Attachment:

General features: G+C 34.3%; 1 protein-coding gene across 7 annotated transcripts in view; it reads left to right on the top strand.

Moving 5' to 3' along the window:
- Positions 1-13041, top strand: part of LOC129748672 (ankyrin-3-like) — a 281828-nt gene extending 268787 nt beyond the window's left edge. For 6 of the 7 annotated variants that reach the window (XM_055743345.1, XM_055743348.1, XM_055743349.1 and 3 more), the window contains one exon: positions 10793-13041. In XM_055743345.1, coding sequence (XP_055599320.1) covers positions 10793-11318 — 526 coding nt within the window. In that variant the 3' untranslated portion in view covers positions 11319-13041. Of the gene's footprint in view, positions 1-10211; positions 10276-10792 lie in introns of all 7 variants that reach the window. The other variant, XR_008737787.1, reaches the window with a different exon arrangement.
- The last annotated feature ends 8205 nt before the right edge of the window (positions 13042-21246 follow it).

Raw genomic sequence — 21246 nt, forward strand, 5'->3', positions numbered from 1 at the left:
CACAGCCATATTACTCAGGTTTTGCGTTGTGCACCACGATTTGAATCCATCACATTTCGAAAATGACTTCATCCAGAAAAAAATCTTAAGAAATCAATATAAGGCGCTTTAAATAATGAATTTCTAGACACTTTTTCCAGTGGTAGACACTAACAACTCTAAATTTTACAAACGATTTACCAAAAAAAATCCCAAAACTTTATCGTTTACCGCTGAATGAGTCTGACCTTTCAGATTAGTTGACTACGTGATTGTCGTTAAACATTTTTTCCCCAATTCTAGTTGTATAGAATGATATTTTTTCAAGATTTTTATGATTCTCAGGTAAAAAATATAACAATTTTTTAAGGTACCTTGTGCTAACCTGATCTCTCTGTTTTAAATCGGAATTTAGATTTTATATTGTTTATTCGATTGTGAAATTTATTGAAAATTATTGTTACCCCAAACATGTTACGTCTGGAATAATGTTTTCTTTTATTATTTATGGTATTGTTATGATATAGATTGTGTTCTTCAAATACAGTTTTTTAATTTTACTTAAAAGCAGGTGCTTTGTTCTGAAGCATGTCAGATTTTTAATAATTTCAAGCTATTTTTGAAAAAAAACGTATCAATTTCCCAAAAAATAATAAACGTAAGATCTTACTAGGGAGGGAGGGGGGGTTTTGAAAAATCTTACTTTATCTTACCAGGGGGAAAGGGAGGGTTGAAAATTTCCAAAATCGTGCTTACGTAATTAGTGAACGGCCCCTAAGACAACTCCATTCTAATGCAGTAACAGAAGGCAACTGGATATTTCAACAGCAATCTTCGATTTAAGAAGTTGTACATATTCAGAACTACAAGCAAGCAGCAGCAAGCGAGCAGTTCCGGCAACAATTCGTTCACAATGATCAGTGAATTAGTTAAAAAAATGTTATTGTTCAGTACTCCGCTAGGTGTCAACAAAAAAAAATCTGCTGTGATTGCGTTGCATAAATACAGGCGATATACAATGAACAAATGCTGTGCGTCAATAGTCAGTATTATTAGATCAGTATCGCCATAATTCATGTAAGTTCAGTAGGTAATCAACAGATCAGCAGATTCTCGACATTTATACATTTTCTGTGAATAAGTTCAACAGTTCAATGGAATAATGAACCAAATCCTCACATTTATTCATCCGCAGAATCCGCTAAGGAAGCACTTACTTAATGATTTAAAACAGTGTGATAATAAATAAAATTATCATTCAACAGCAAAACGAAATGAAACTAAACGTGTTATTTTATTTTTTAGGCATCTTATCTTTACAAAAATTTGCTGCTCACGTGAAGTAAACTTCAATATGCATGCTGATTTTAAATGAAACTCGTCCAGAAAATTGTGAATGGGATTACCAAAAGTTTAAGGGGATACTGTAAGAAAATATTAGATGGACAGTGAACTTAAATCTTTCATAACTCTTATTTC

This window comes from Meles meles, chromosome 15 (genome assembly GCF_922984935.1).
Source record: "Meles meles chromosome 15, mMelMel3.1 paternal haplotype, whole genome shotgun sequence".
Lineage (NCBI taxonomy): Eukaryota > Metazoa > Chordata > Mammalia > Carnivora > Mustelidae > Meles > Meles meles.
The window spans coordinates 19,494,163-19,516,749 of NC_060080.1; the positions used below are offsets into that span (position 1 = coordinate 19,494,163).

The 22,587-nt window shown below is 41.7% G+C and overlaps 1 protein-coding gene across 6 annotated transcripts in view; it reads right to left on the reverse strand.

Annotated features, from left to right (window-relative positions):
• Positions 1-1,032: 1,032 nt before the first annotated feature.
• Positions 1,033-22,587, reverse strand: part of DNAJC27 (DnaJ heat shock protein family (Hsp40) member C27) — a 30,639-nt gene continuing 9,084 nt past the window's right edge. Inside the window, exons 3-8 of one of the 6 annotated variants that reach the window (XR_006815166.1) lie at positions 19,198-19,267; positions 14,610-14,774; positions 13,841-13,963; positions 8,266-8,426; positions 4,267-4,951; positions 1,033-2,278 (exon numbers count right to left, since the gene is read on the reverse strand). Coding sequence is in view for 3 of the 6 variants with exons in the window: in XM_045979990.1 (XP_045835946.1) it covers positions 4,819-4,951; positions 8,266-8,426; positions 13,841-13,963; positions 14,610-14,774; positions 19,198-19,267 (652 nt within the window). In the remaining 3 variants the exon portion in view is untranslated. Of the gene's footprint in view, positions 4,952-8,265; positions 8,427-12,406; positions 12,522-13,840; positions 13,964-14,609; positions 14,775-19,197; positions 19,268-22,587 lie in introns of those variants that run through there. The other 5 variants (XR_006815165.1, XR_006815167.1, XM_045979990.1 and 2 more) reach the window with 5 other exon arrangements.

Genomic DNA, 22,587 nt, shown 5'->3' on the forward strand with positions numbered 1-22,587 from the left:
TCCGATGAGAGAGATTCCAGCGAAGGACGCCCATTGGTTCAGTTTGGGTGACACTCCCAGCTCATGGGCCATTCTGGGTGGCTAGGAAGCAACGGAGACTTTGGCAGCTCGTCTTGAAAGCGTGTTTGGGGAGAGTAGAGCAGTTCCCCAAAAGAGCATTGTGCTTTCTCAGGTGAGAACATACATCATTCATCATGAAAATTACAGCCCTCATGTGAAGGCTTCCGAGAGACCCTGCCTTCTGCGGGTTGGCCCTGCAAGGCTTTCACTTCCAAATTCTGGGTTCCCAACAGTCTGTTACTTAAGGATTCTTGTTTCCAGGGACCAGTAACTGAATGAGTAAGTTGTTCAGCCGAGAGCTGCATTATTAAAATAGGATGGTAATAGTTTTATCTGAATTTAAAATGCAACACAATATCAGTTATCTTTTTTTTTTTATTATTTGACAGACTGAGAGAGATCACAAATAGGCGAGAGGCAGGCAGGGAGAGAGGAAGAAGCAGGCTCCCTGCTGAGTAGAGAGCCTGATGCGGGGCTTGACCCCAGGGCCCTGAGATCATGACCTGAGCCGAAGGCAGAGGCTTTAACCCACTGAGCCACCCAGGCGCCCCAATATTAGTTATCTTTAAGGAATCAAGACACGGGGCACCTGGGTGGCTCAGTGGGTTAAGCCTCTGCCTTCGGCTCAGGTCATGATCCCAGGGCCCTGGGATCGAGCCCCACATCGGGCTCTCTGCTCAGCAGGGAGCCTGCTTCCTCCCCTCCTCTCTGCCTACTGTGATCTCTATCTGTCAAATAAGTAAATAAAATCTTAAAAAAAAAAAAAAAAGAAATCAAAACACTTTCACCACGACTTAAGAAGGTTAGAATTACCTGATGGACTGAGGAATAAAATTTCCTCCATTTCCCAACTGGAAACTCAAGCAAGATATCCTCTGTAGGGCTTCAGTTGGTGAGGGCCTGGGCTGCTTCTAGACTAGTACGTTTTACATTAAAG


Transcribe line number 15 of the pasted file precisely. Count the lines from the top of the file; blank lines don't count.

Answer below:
Genomic DNA, 22,587 nt, shown 5'->3' on the forward strand with positions numbered 1-22,587 from the left: